Investors spent much of 2016 arguing about valuations, worrying that equities were just too expensive. But despite huge market shocks including the China-inspired crash, Brexit vote and Donald Trump's election win, share prices recovered each time with renewed vigour.
We shouldn't really be surprised. Where else is the public expected to invest its money? At a time of record-low interest rates, dividend-paying equities are catnip to income-seeking investors - even more so following the Bank of England's decision in August to halve rates to 0.25 per cent and beef up its programme of quantitative easing (QE).
Acknowledging the persistent difficulty of achieving decent returns on your money, we decided to build another portfolio of 10 companies able to generate annual dividend income of £10,000.
HOW DID WE DO IN 2016?
Our inaugural income portfolio in 2015 achieved its objective, give or take £80, and although it suffered some capital depreciation, it outperformed the FTSE 100 over the 12-month period. In 2016, having received a few tweaks, our portfolio did far better, and required less upfront capital too.
Our £176,270 portfolio generated £10,326 income in 2016 - a 5.8 per cent yield. That's more than expected, far outstripping the paltry rates paid on bank savings accounts and significantly above inflation. Capital appreciation of £14,000, or 8 per cent, was very generous icing on the cake.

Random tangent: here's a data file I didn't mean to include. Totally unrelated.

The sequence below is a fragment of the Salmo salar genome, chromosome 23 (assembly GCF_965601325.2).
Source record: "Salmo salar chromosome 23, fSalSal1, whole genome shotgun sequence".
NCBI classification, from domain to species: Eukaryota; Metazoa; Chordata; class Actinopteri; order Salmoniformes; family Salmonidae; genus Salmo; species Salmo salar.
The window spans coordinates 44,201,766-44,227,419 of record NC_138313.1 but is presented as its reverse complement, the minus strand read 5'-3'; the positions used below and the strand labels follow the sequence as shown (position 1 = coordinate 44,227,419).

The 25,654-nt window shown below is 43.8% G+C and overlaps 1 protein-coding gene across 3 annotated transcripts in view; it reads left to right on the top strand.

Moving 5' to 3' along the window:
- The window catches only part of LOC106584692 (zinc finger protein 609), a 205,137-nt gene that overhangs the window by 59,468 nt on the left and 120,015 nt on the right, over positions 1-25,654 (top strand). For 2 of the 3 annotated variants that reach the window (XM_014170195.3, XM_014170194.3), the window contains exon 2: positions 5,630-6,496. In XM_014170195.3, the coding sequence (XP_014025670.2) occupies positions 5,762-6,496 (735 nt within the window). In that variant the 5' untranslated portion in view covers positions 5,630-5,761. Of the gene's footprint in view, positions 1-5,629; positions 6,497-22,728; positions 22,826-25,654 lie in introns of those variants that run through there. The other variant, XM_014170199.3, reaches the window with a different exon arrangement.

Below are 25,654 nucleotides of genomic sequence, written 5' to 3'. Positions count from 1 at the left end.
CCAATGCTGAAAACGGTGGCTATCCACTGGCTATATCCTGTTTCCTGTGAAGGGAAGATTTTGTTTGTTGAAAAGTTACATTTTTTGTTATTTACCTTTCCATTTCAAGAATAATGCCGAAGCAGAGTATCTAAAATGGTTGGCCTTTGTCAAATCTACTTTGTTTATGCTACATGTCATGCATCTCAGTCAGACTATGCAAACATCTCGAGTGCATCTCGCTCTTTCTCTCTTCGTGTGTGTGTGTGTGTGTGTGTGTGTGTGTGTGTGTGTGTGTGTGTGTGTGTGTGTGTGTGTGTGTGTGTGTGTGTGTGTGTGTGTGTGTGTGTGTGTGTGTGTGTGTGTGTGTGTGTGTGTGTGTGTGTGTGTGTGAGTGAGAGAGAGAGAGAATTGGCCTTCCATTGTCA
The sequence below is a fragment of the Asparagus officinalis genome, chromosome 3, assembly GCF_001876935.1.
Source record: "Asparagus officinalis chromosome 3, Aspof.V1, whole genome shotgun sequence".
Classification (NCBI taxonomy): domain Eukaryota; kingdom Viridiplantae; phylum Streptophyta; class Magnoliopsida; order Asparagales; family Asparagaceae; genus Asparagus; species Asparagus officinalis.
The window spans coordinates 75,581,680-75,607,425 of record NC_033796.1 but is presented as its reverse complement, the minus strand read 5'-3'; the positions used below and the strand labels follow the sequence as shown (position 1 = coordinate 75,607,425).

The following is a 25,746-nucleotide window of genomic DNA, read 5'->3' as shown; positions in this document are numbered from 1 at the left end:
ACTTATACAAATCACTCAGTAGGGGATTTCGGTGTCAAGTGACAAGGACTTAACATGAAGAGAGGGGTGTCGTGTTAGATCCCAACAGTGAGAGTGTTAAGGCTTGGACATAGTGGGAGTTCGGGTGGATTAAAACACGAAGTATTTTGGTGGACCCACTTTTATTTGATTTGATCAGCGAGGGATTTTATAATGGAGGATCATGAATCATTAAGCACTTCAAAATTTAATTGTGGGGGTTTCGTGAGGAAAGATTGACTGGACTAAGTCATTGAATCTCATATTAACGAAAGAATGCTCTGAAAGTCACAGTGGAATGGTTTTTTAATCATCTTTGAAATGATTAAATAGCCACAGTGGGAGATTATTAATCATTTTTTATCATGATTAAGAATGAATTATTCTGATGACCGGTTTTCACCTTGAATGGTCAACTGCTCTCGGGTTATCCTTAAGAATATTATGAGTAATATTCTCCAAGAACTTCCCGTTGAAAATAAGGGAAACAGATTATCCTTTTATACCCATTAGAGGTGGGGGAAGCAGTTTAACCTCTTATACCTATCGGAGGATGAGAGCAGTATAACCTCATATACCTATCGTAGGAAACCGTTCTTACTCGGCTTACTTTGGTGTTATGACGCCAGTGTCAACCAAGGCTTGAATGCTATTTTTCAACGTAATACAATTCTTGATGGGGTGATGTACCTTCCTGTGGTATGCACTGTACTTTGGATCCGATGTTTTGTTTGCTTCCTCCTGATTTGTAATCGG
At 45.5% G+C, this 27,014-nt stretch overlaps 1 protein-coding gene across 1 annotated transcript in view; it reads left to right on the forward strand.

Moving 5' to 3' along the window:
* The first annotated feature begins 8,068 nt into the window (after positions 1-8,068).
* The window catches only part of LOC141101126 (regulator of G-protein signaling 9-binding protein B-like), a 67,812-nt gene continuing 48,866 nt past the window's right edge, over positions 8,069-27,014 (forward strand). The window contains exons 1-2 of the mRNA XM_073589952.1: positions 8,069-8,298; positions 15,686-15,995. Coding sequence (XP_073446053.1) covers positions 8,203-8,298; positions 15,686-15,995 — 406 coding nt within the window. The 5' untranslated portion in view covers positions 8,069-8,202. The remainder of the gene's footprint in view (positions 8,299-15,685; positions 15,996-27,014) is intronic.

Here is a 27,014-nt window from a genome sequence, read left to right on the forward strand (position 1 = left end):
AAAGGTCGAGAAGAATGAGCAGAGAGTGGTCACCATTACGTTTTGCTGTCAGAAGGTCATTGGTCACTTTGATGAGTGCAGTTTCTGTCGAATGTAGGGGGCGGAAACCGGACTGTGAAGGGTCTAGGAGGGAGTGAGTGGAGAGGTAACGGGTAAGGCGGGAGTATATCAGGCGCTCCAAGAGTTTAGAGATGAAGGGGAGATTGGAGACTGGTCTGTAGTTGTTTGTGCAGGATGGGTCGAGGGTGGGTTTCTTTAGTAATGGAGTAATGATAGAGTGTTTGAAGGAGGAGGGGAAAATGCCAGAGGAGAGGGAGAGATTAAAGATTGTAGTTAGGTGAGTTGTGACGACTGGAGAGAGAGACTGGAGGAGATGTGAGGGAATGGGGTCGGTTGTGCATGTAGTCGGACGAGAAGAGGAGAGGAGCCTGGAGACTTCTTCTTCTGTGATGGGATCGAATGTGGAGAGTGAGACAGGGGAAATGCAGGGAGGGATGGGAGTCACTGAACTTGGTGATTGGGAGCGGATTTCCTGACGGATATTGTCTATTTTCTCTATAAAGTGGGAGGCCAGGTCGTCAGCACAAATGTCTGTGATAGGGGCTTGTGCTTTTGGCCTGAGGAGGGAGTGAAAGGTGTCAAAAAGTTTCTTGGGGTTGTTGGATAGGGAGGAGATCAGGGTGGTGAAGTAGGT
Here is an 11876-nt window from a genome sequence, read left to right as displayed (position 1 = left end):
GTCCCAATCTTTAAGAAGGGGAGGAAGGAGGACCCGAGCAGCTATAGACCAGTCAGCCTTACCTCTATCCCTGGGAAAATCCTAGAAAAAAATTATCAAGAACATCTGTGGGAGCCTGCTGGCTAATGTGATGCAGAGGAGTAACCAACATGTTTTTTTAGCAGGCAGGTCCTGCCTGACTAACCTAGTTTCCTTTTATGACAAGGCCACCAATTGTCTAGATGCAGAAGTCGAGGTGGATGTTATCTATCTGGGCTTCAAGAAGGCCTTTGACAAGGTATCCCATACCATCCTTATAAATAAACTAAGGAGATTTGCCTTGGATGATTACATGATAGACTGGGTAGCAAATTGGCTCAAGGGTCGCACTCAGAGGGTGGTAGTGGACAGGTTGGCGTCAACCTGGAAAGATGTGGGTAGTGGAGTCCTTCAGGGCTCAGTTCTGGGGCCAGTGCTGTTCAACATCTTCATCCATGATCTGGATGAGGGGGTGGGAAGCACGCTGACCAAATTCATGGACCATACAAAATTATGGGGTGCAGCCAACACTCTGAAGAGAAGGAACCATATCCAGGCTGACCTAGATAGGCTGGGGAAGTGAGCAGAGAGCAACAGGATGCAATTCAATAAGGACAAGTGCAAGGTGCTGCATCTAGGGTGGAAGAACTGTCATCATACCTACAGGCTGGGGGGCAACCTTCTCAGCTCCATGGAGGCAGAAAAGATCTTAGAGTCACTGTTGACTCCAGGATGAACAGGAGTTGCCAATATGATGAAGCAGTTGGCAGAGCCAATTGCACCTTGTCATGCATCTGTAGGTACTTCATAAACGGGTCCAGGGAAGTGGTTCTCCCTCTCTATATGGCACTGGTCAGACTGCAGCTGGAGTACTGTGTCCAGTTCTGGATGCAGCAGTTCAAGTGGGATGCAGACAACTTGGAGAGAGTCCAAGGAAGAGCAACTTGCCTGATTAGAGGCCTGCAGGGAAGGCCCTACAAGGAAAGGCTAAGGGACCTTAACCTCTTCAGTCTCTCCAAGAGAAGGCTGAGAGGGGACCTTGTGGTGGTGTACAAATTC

Behind a significant slug of this outperformance were Royal Dutch Shell and HSBC, who both announce their dividends in dollars. Over the year the greenback surged by 16 per cent versus sterling, most of that in the aftermath of the EU referendum vote, which sent the pound to a 31-year low.
Converting those valuable dollars back into cheap pounds generated a windfall which, when added to the special dividend paid by GlaxoSmithKline, easily offset mildly over-optimistic dividend forecasts elsewhere in the portfolio. A 58 per cent share price gain in addition made Shell our star stock of 2016.
In most cases, the difference between what was predicted and what our companies paid was modest. However, support services and construction firm Interserve came in short, and the shares slumped in May after it took a big charge on a problem energy-to-waste contract in Glasgow.
Bicycles-to-car parts retailer Halfords had a cracking five months before a drop in annual profits and the Brexit vote put a spanner in the works. It still did well for us, however, generating a 15 per cent profit and 5.4 per cent yield.
With the FTSE 100 up 15 per cent and the FTSE All-Share index up 13 per cent in the past year, both to a record high, share price gains have outpaced dividend growth, eroding yields.